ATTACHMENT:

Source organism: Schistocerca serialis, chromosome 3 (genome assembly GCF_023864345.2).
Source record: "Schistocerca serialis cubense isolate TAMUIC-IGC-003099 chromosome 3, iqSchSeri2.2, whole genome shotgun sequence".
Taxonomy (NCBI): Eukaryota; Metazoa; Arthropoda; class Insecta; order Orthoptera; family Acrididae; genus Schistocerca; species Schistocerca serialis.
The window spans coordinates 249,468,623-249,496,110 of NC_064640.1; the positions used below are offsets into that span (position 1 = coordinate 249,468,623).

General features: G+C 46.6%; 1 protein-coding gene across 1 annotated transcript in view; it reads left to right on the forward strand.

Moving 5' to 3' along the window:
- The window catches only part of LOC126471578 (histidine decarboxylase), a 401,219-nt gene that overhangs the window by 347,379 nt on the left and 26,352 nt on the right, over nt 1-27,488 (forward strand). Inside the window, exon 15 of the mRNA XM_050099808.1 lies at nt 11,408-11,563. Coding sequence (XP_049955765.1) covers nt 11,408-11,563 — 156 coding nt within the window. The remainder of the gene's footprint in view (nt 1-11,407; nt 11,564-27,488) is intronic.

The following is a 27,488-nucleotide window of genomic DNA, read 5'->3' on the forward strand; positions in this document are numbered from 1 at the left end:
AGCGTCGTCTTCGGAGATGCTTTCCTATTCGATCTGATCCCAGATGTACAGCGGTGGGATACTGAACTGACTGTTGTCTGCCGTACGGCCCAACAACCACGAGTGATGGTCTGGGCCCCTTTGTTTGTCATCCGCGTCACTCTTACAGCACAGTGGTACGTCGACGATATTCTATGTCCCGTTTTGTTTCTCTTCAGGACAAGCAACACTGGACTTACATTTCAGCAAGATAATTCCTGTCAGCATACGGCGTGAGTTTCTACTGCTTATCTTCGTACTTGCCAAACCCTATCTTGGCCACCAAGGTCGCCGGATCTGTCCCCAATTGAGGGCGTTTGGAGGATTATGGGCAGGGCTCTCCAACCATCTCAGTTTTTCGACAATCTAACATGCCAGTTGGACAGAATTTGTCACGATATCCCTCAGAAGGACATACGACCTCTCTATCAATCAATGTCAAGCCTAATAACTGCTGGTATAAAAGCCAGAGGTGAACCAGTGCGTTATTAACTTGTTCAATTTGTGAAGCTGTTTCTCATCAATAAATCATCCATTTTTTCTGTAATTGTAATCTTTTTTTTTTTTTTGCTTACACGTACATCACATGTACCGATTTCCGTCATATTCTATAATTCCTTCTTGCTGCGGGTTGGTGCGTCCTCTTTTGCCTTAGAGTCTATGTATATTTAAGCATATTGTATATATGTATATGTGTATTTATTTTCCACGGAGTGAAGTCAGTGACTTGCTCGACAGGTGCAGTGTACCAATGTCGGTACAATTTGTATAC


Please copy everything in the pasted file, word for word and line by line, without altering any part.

Source organism: Schistocerca serialis, chromosome 3 (genome assembly GCF_023864345.2).
Source record: "Schistocerca serialis cubense isolate TAMUIC-IGC-003099 chromosome 3, iqSchSeri2.2, whole genome shotgun sequence".
Taxonomy (NCBI): Eukaryota; Metazoa; Arthropoda; class Insecta; order Orthoptera; family Acrididae; genus Schistocerca; species Schistocerca serialis.
The window spans coordinates 249,468,623-249,496,110 of NC_064640.1; the positions used below are offsets into that span (position 1 = coordinate 249,468,623).

General features: G+C 46.6%; 1 protein-coding gene across 1 annotated transcript in view; it reads left to right on the forward strand.

Moving 5' to 3' along the window:
- The window catches only part of LOC126471578 (histidine decarboxylase), a 401,219-nt gene that overhangs the window by 347,379 nt on the left and 26,352 nt on the right, over nt 1-27,488 (forward strand). Inside the window, exon 15 of the mRNA XM_050099808.1 lies at nt 11,408-11,563. Coding sequence (XP_049955765.1) covers nt 11,408-11,563 — 156 coding nt within the window. The remainder of the gene's footprint in view (nt 1-11,407; nt 11,564-27,488) is intronic.

The following is a 27,488-nucleotide window of genomic DNA, read 5'->3' on the forward strand; positions in this document are numbered from 1 at the left end:
AGCGTCGTCTTCGGAGATGCTTTCCTATTCGATCTGATCCCAGATGTACAGCGGTGGGATACTGAACTGACTGTTGTCTGCCGTACGGCCCAACAACCACGAGTGATGGTCTGGGCCCCTTTGTTTGTCATCCGCGTCACTCTTACAGCACAGTGGTACGTCGACGATATTCTATGTCCCGTTTTGTTTCTCTTCAGGACAAGCAACACTGGACTTACATTTCAGCAAGATAATTCCTGTCAGCATACGGCGTGAGTTTCTACTGCTTATCTTCGTACTTGCCAAACCCTATCTTGGCCACCAAGGTCGCCGGATCTGTCCCCAATTGAGGGCGTTTGGAGGATTATGGGCAGGGCTCTCCAACCATCTCAGTTTTTCGACAATCTAACATGCCAGTTGGACAGAATTTGTCACGATATCCCTCAGAAGGACATACGACCTCTCTATCAATCAATGTCAAGCCTAATAACTGCTGGTATAAAAGCCAGAGGTGAACCAGTGCGTTATTAACTTGTTCAATTTGTGAAGCTGTTTCTCATCAATAAATCATCCATTTTTTCTGTAATTGTAATCTTTTTTTTTTTTTTGCTTACACGTACATCACATGTACCGATTTCCGTCATATTCTATAATTCCTTCTTGCTGCGGGTTGGTGCGTCCTCTTTTGCCTTAGAGTCTATGTATATTTAAGCATATTGTATATATGTATATGTGTATTTATTTTCCACGGAGTGAAGTCAGTGACTTGCTCGACAGGTGCAGTGTACCAATGTCGGTACAATTTGTATAC